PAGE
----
WASHINGTON (AFP) — The specter of a hypothetical US military strike on Iran is emerging as a dominant foreign policy theme in a 2008 White House race already haunted by the war in Iraq.
The campaign trail is hardly the place for diplomatic nuance and candidates are facing questions they might rather avoid, about how they might deal with the Islamic Republic should nuclear diplomacy fail.
The issue has opened a new line of attack for Democratic front-runner Hillary Clinton's rivals Barack Obama and John Edwards, who hope to cut her opinion poll lead by convincing voters she lacks judgment.
Republicans meanwhile spar over whether Congress would have to authorize any use of force against Iranian nuclear facilities, and one candidate, Senator John McCain, warns ominously such a choice may be closer than anyone thinks.
The campaign debate comes as world powers mull new sanctions on Iran, after it flouted UN Security Council calls to suspend a uranium enrichment program it insists is aimed not at weapons, but at generating energy.
Candidates must walk a fine line, appeasing core supporters, but wary of inflammatory missteps and boxing themselves in, should they reach the White House.
"It's tricky for a candidate from either party to be precise about what they might do," said Sean Kay, professor of politics and government at Ohio Wesleyan University.
"It's hard to know what the situation might be when they become president.
"Secondly, no president wants to be in a position where they have unilaterally disarmed themselves of a tool of foreign policy."
Senator Clinton's opponents are attempting to skewer her over her vote last month for a bill branding Iran's Revolutionary Guard as a terror group, which critics regard as a possible pretext for a US strike on Iran.
Obama, an Illinois senator, said Friday he didn't want to give President George W. Bush "any excuse, or any opening for war."
"As we learned with the authorization of the Iraq war -- when you give this president a blank check, you can't be surprised when he cashes it," he said, linking Clinton's decision with her 2002 vote to authorize the Iraq war.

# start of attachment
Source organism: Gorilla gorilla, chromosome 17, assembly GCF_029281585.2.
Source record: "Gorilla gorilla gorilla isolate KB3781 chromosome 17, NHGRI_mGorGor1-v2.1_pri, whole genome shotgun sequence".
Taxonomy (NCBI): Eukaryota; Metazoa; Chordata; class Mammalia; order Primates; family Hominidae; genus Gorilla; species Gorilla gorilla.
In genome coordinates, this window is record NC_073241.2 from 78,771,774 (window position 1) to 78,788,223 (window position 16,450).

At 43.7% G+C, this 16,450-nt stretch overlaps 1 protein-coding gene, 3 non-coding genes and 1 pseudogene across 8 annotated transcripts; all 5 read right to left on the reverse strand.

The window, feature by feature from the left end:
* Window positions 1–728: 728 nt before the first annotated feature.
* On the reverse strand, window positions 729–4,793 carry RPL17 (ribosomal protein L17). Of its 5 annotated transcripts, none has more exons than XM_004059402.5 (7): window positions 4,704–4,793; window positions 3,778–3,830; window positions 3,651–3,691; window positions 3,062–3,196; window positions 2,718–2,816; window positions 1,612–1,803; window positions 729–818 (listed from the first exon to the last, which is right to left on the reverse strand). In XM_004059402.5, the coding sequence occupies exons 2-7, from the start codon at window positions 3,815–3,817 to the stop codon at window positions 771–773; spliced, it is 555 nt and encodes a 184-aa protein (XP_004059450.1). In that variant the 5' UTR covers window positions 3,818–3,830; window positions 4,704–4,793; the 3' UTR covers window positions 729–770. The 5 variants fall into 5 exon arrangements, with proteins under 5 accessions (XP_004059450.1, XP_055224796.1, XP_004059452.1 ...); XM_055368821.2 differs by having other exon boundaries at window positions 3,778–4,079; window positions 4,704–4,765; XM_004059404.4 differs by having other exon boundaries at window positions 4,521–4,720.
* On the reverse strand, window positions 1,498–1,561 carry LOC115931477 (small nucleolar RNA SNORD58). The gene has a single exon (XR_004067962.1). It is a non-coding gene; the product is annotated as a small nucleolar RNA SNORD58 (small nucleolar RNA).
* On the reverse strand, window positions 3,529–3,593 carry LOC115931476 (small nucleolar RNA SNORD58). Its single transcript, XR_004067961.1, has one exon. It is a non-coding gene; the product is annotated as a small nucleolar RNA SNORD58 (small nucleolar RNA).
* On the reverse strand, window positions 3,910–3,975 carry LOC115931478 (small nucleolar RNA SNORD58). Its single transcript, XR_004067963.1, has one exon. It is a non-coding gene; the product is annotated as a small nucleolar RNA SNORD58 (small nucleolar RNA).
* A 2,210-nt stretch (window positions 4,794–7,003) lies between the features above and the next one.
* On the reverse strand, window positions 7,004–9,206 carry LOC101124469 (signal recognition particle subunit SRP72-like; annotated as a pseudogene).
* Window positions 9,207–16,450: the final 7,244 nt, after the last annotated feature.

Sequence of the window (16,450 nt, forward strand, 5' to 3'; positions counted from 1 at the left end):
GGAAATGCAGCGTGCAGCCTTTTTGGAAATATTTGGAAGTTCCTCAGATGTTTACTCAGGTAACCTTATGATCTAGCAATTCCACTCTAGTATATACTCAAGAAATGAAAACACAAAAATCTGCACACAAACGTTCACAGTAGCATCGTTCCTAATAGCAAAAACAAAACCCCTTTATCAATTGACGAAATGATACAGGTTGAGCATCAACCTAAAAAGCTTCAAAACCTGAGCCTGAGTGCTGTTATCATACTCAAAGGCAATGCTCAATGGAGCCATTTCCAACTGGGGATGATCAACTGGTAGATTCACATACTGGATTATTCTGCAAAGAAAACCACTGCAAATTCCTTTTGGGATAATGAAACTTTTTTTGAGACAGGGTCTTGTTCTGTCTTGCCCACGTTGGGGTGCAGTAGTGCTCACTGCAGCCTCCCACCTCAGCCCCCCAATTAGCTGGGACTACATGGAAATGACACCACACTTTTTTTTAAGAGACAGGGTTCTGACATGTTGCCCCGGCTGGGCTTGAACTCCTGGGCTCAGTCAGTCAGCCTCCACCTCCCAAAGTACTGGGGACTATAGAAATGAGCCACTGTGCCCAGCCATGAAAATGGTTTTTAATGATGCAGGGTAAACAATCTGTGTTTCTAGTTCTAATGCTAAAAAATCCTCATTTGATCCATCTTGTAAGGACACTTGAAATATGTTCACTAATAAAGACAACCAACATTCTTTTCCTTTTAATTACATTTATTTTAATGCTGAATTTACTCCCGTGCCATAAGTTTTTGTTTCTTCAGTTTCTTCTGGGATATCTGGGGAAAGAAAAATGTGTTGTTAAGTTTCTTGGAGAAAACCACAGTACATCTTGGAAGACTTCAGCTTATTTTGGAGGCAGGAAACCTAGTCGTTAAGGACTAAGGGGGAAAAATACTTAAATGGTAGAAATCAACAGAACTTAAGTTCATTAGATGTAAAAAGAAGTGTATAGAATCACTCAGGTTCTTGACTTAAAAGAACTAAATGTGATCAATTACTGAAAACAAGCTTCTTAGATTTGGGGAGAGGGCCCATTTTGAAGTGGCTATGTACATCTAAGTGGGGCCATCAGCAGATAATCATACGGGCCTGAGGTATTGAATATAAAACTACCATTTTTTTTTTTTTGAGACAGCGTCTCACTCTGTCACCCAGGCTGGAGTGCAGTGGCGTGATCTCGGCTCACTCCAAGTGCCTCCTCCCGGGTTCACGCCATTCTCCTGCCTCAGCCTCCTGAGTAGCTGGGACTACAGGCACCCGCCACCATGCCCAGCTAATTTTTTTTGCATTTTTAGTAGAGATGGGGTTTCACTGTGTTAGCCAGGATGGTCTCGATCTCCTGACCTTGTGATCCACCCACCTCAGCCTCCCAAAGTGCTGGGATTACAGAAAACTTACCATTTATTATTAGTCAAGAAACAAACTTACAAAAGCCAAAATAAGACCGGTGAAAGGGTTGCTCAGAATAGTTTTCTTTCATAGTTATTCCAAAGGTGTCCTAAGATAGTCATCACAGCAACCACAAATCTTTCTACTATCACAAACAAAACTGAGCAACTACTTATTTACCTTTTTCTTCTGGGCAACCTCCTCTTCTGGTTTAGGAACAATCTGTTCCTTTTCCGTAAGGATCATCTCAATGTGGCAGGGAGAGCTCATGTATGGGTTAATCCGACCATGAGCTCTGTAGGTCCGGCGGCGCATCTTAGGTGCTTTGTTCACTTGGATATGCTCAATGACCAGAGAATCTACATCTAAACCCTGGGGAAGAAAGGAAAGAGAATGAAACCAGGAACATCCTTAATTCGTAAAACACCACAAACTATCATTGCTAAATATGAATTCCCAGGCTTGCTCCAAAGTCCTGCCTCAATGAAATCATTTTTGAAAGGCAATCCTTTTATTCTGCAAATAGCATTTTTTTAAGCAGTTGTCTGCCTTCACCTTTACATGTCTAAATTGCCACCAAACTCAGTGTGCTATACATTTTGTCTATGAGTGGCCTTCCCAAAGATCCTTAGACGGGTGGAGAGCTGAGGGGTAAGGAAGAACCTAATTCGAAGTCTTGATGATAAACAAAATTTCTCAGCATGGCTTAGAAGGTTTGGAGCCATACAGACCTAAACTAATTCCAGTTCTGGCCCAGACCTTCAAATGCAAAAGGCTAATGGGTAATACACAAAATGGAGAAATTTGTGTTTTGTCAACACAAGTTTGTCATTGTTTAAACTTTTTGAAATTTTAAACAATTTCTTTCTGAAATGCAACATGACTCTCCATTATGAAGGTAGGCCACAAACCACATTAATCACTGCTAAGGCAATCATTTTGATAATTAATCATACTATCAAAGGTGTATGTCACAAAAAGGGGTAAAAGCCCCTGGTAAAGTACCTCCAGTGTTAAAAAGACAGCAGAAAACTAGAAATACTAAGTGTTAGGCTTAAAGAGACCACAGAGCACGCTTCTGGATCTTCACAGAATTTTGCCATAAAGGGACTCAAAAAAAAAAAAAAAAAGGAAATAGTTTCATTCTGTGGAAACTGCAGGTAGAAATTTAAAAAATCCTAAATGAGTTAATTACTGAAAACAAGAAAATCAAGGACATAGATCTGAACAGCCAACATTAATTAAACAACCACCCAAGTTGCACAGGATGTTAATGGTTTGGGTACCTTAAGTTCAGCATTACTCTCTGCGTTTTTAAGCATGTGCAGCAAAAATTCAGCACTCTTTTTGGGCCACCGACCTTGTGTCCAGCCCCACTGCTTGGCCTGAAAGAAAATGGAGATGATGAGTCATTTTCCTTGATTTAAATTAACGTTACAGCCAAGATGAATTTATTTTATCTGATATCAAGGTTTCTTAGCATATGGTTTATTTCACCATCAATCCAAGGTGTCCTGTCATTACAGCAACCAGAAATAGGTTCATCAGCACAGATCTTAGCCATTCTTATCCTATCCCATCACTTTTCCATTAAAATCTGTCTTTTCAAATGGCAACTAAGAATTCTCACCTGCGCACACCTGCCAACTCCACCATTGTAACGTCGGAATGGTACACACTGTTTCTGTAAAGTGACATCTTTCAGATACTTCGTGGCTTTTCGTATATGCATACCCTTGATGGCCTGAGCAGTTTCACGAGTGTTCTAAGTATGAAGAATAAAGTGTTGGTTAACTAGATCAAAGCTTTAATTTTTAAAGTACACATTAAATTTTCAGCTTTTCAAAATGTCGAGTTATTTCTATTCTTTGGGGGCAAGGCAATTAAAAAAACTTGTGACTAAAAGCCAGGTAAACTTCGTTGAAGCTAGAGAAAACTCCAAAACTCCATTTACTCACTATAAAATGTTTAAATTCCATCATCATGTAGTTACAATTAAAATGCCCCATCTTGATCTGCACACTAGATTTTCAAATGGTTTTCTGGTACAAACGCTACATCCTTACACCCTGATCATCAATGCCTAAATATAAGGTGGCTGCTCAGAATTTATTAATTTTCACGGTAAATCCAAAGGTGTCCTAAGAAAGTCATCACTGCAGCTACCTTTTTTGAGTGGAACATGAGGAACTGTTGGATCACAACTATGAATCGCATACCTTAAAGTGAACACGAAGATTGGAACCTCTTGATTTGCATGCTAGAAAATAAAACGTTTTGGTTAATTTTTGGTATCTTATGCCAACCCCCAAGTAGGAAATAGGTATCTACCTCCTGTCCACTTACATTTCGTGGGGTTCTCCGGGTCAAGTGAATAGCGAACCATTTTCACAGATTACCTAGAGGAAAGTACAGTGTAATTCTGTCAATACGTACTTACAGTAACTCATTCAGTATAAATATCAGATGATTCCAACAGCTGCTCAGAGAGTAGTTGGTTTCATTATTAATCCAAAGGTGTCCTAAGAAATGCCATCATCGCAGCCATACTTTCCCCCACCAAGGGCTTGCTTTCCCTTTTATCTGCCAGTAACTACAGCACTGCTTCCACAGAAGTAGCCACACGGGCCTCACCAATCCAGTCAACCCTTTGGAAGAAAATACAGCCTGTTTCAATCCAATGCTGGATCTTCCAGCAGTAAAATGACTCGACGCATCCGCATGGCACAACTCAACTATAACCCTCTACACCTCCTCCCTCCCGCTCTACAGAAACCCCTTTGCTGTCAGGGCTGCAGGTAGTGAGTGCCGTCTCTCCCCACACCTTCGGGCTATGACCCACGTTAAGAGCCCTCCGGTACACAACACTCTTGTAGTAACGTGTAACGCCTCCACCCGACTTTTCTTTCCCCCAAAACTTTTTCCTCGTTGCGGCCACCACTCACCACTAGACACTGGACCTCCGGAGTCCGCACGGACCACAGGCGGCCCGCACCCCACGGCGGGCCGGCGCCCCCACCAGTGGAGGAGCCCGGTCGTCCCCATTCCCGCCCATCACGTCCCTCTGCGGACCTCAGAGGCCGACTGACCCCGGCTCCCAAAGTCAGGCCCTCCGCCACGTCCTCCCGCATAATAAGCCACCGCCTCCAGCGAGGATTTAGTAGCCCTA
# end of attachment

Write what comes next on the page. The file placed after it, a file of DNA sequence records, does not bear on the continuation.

Edwards, a former senator, also tied the two votes together even though he also voted to wage war in Iraq, though has since repudiated the decision.
"Senator Clinton and I learned two very different lessons from the Iraq war. I learned that if you give President Bush even an inch of authority, he will use it to sanction a war," Edwards said.
"Her vote opens the door for the president to attack Iran."
Clinton rejects the criticism.
"There was nothing in that resolution that gave President Bush or anyone any authority to go to war," she said Thursday in New Hampshire.
"We want leverage so if we can ever convince the Bush administration to actually negotiate, they've got some sticks to use at that table."
The Clinton campaign has also noted Obama did not vote on the Iran resolution.
Obama had his own fight over Iran this year, when Clinton branded him as "naive" and "irresponsible" after he said he would be ready to meet leaders of sworn US foes, including Iran, during his first year in office.
But campaigning in New Hampshire this week, Clinton said: "I would engage in negotiations with Iran with no conditions," prompting Obama to accuse her of changing her stance. Her campaign responded that she had meant meetings between the US government and Iran, not personal talks with the president.
Republican candidates meanwhile have vied to be seen as the most hawkish on foreign policy, accusing Iran of chasing nuclear weapons and orchestrating attacks on US soldiers in Iraq.
Both former New York mayor Rudolph Giuliani and McCain have warned Washington's final option may be a strike on Iranian nuclear facilities, if diplomacy fails.
"We will use a military option if we have to," Giuliani told Fox News in April.
"It would not be a good thing, but it would be much more dangerous and much worse if (Iranian President Mahmoud Ahmadinejad) had nuclear weapons."
Former Massachusetts governor Mitt Romney last week called Ahmadinejad a "buffoon" and a "rogue" and mounted a campaign to bar him from last month's UN General Assembly.
McCain raised eyebrows in a Republican debate last week, saying that he would consult Congress before mounting a hypothetical strike on Iran, which he said is "maybe, closer to reality than we are discussing tonight."
Earlier this year, a joking McCain outraged anti-war groups singing "bomb, bomb, bomb," Iran at a campaign event to the tune of the Beach Boys hit "Barbara Ann."
Copyright © 2013 AFP. All rights reserved. More »